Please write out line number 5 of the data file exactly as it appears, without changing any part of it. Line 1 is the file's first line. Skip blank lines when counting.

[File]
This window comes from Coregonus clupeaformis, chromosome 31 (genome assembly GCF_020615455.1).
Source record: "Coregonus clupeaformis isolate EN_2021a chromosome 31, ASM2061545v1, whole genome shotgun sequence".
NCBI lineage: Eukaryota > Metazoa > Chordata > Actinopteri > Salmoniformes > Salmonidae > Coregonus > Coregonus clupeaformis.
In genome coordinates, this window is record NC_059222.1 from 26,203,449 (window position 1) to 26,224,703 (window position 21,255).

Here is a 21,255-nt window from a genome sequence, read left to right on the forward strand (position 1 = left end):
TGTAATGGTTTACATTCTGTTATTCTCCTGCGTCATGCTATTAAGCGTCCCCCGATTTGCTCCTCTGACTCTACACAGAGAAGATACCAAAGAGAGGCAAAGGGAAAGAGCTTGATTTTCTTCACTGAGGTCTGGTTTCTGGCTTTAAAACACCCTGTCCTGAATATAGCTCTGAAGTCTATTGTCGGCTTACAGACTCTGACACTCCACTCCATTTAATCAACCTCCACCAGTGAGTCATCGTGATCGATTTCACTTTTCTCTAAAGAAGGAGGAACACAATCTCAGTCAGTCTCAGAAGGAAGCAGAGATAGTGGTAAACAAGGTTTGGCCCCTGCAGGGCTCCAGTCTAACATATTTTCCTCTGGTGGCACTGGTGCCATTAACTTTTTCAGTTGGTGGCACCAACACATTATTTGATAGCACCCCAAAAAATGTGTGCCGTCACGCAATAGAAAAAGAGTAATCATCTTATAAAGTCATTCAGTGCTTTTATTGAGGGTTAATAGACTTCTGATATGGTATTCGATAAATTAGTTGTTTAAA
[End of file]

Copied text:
Here is a 21,255-nt window from a genome sequence, read left to right on the forward strand (position 1 = left end):